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From Charlotte to Raleigh, a welcome Railvolution

A train goes over a new railroad bridge over Hopson Road in Raleigh. The old tracks were at road level. Over half a billion dollars of federal money was spent on improvement to railroads in the state.
A train goes over a new railroad bridge over Hopson Road in Raleigh. The old tracks were at road level. Over half a billion dollars of federal money was spent on improvement to railroads in the state. cseward@newsobserver.com

From an editorial Friday in the (Raleigh) News & Observer:

Few would have believed that one day it would be possible to ride a train from Raleigh to Charlotte, avoiding the sometimes-painful traffic along I-40 and I-85, in three hours and 10 minutes, which is virtually the same amount of time it takes to drive the route. And yet now it is possible. The state has boosted its top train speeds from 59 to 79 mph in the last 20 years.

The Raleigh-to-Greensboro trip is likewise almost identical, time-wise, to the driving time, and it has become a delightful one-day turnaround for many people who want to take their kids or grandkids on a “real” train.

The News & Observer’s road worrier, Bruce Siceloff, offers an update on the state’s efforts to expand rail service, and it’s good news.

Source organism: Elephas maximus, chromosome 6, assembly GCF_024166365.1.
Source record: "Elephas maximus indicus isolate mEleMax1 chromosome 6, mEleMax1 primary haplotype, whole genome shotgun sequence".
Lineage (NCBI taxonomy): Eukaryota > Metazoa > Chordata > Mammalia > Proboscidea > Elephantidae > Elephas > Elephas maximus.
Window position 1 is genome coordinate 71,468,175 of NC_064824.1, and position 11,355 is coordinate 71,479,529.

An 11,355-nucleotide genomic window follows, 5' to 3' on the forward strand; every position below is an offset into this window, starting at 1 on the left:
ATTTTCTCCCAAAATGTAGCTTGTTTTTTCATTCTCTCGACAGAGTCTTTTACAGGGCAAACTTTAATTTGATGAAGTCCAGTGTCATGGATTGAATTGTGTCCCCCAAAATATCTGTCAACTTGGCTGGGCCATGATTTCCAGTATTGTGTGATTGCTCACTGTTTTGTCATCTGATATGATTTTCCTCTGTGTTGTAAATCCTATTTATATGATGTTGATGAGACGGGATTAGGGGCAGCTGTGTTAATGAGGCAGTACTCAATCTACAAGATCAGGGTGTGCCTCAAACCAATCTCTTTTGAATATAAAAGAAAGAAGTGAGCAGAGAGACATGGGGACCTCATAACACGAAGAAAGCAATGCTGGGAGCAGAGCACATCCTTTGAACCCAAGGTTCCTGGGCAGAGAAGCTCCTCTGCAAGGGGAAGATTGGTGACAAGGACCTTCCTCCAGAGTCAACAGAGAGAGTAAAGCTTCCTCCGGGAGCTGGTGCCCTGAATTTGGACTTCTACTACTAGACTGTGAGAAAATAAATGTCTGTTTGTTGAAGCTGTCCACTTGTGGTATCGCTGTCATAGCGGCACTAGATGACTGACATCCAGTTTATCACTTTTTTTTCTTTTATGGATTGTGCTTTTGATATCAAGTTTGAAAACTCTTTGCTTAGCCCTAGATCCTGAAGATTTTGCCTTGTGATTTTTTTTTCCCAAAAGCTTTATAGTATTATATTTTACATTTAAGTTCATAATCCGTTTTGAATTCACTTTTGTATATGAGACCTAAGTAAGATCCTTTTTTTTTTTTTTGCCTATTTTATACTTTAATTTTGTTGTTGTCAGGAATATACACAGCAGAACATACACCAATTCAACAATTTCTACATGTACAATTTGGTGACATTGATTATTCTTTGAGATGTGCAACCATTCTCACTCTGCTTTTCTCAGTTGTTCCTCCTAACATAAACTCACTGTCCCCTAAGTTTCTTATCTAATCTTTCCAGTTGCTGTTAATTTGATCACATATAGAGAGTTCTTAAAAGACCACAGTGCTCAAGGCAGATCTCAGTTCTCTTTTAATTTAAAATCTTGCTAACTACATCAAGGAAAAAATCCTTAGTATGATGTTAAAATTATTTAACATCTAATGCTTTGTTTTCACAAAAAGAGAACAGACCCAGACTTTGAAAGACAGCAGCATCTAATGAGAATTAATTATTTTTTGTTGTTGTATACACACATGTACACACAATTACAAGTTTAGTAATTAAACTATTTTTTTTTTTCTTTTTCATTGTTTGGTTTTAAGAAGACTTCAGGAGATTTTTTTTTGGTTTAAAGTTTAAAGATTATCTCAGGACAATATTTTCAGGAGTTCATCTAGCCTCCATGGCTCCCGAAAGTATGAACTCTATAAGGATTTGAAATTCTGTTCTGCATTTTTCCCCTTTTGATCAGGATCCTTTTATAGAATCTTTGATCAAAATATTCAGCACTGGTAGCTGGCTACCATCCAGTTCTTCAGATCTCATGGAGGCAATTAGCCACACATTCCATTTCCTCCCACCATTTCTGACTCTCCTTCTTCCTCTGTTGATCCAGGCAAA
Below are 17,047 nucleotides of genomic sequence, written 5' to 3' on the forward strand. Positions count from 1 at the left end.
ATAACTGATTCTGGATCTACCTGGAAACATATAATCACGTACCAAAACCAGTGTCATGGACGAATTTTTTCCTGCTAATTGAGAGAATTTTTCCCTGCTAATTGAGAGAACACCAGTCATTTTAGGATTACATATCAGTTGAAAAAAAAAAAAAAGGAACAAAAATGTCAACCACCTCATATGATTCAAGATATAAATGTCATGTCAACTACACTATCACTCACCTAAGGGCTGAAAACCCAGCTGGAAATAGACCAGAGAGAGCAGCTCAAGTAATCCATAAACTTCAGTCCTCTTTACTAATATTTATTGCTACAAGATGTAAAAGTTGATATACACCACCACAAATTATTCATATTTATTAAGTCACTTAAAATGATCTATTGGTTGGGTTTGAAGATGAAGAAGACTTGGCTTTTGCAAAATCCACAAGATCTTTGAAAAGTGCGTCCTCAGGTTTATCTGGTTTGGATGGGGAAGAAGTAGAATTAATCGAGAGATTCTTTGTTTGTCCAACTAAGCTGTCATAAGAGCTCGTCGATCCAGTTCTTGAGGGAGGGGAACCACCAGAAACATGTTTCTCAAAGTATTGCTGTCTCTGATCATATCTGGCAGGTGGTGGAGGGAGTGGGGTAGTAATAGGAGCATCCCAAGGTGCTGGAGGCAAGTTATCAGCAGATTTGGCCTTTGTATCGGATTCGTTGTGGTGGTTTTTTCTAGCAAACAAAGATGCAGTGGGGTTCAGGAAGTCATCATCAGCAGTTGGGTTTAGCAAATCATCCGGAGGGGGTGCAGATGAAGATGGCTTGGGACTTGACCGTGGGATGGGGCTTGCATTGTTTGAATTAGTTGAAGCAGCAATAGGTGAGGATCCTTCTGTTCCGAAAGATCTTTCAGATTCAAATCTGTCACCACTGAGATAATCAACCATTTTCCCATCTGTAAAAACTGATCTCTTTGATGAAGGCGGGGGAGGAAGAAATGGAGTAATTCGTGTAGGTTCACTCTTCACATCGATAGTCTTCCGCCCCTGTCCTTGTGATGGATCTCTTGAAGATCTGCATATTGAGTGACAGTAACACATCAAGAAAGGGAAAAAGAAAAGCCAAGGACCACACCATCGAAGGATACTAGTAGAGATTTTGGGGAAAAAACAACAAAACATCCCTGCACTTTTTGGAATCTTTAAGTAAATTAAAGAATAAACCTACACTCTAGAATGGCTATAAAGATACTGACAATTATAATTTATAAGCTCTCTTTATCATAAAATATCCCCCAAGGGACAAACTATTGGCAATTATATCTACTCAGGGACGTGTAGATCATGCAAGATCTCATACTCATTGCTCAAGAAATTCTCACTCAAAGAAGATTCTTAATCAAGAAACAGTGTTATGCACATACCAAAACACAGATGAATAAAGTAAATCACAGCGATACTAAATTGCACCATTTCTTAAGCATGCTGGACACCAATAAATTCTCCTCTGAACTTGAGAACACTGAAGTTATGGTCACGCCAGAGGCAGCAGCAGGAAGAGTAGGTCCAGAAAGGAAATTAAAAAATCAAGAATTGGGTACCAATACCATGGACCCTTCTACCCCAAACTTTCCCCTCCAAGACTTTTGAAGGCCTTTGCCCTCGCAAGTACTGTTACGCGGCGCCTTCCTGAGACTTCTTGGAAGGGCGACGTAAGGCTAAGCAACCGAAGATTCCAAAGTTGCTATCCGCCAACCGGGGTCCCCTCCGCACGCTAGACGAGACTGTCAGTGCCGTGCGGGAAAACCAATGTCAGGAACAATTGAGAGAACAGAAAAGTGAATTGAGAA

Cities and towns along the Raleigh-Charlotte route are improving their stations. Cary has a very nice one, and Raleigh’s Union Station is to open in 2017, with the accompanying improvements for the downtown area. Rail crossings are being eliminated for safety’s sake in many places, and bridges are replacing them in others.

Trains are being added to that Raleigh-Charlotte route that now serves an astonishing 450,000 travelers a year. Not that many years ago, many people would have scoffed at that notion.

But highways have become more choked, and younger generations of drivers increasingly don’t seem to be in any hurry to get their licenses. So the rail option has become more attractive. One now can imagine the day when young people in Raleigh will go to a business obligation in Greensboro or Charlotte by rail, get a cab (or perhaps take their own bicycles off the train) and then come home by train later.

Ideally, North Carolina would be developing high-speed rail (which is not where the state’s focus is now) in line with President Obama’s stated intention six years ago to encourage such projects with an infusion of federal money. The idea was a national network of high-speed trains. North Carolina got over $500 million.

And as Siceloff reports, the fact that the state isn’t hurrying to focus on high-speed rail could be a blessing. California, for example, is concentrating on high-speed rail (understandable, given the state’s long coastline), but the cost is absolutely mind-boggling at $68 billion “and counting,” Siceloff writes. North Carolina could expect its own light-rail and high-speed rail projects to escalate in cost if the state were in that business right now.

It’s unfortunate, of course, that the state’s political leaders, and that includes Republicans and Democrats, were not blessed with more foresight years ago regarding rail, when projects would have been less expensive. But for now, progress is progress, and the state is moving in the right direction. Faster.

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